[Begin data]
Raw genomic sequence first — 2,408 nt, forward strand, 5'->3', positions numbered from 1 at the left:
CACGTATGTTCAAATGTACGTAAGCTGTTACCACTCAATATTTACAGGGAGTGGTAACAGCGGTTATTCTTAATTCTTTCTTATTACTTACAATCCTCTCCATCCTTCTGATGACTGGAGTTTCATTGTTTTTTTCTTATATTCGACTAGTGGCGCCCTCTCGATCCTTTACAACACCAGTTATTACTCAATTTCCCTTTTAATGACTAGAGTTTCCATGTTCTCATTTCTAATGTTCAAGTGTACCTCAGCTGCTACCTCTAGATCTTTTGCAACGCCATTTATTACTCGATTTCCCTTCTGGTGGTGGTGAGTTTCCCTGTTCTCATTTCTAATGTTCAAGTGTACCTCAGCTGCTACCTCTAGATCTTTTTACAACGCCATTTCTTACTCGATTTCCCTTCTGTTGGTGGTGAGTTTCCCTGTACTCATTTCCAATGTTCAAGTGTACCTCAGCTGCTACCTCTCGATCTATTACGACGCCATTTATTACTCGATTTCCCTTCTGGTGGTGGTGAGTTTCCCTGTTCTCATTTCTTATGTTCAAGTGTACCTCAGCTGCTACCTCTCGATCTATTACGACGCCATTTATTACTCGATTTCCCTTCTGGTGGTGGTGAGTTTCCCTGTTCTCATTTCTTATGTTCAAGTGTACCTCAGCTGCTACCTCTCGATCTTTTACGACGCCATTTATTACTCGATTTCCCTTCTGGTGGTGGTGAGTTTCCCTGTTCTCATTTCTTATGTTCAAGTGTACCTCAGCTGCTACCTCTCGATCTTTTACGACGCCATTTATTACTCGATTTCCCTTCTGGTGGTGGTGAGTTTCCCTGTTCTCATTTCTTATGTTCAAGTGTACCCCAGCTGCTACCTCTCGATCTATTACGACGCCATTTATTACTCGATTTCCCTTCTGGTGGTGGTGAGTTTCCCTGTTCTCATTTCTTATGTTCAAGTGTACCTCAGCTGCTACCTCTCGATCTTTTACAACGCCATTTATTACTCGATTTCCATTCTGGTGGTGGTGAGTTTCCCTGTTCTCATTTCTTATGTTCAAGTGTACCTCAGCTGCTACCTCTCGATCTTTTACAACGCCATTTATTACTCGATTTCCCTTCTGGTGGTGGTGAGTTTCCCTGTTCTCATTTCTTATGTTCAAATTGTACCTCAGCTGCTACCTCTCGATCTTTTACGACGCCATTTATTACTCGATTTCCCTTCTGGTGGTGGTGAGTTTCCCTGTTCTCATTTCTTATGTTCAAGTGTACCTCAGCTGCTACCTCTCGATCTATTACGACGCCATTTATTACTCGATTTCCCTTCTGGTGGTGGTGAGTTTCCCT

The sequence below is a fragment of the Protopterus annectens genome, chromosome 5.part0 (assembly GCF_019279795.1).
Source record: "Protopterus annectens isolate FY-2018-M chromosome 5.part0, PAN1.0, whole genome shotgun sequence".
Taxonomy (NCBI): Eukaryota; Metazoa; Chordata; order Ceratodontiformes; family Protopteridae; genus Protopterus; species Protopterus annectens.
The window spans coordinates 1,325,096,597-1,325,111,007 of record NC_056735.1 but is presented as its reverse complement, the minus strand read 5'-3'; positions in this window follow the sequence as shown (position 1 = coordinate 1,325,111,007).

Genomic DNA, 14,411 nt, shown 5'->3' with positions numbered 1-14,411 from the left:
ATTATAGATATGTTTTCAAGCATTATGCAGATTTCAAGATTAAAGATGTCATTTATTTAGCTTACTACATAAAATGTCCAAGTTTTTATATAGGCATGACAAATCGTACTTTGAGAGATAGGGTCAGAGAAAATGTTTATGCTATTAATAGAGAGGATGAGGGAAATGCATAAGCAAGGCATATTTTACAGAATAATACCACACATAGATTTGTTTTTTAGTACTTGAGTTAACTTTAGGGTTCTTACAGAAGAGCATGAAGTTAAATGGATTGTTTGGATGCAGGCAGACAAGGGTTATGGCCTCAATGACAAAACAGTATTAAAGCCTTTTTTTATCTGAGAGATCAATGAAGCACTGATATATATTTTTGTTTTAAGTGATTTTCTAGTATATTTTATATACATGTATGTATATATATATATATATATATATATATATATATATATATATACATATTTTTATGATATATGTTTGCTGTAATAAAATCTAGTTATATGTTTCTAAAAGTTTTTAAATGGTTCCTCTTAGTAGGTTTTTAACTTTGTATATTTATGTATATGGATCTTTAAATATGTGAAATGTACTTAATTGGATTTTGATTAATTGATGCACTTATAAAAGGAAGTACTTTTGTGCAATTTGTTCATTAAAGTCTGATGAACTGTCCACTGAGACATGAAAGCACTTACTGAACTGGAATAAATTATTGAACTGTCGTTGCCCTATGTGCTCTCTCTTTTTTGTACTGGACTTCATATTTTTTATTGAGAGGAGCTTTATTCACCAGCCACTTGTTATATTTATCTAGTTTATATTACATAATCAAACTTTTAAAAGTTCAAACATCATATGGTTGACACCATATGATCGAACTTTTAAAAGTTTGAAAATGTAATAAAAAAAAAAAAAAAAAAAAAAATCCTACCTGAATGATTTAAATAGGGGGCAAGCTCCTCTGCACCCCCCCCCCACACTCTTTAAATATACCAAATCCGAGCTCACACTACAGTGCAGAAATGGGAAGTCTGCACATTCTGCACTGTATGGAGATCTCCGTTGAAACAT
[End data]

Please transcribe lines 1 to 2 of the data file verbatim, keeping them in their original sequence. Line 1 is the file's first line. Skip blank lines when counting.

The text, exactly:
Raw genomic sequence first — 2,408 nt, forward strand, 5'->3', positions numbered from 1 at the left:
CACGTATGTTCAAATGTACGTAAGCTGTTACCACTCAATATTTACAGGGAGTGGTAACAGCGGTTATTCTTAATTCTTTCTTATTACTTACAATCCTCTCCATCCTTCTGATGACTGGAGTTTCATTGTTTTTTTCTTATATTCGACTAGTGGCGCCCTCTCGATCCTTTACAACACCAGTTATTACTCAATTTCCCTTTTAATGACTAGAGTTTCCATGTTCTCATTTCTAATGTTCAAGTGTACCTCAGCTGCTACCTCTAGATCTTTTGCAACGCCATTTATTACTCGATTTCCCTTCTGGTGGTGGTGAGTTTCCCTGTTCTCATTTCTAATGTTCAAGTGTACCTCAGCTGCTACCTCTAGATCTTTTTACAACGCCATTTCTTACTCGATTTCCCTTCTGTTGGTGGTGAGTTTCCCTGTACTCATTTCCAATGTTCAAGTGTACCTCAGCTGCTACCTCTCGATCTATTACGACGCCATTTATTACTCGATTTCCCTTCTGGTGGTGGTGAGTTTCCCTGTTCTCATTTCTTATGTTCAAGTGTACCTCAGCTGCTACCTCTCGATCTATTACGACGCCATTTATTACTCGATTTCCCTTCTGGTGGTGGTGAGTTTCCCTGTTCTCATTTCTTATGTTCAAGTGTACCTCAGCTGCTACCTCTCGATCTTTTACGACGCCATTTATTACTCGATTTCCCTTCTGGTGGTGGTGAGTTTCCCTGTTCTCATTTCTTATGTTCAAGTGTACCTCAGCTGCTACCTCTCGATCTTTTACGACGCCATTTATTACTCGATTTCCCTTCTGGTGGTGGTGAGTTTCCCTGTTCTCATTTCTTATGTTCAAGTGTACCCCAGCTGCTACCTCTCGATCTATTACGACGCCATTTATTACTCGATTTCCCTTCTGGTGGTGGTGAGTTTCCCTGTTCTCATTTCTTATGTTCAAGTGTACCTCAGCTGCTACCTCTCGATCTTTTACAACGCCATTTATTACTCGATTTCCATTCTGGTGGTGGTGAGTTTCCCTGTTCTCATTTCTTATGTTCAAGTGTACCTCAGCTGCTACCTCTCGATCTTTTACAACGCCATTTATTACTCGATTTCCCTTCTGGTGGTGGTGAGTTTCCCTGTTCTCATTTCTTATGTTCAAATTGTACCTCAGCTGCTACCTCTCGATCTTTTACGACGCCATTTATTACTCGATTTCCCTTCTGGTGGTGGTGAGTTTCCCTGTTCTCATTTCTTATGTTCAAGTGTACCTCAGCTGCTACCTCTCGATCTATTACGACGCCATTTATTACTCGATTTCCCTTCTGGTGGTGGTGAGTTTCCCT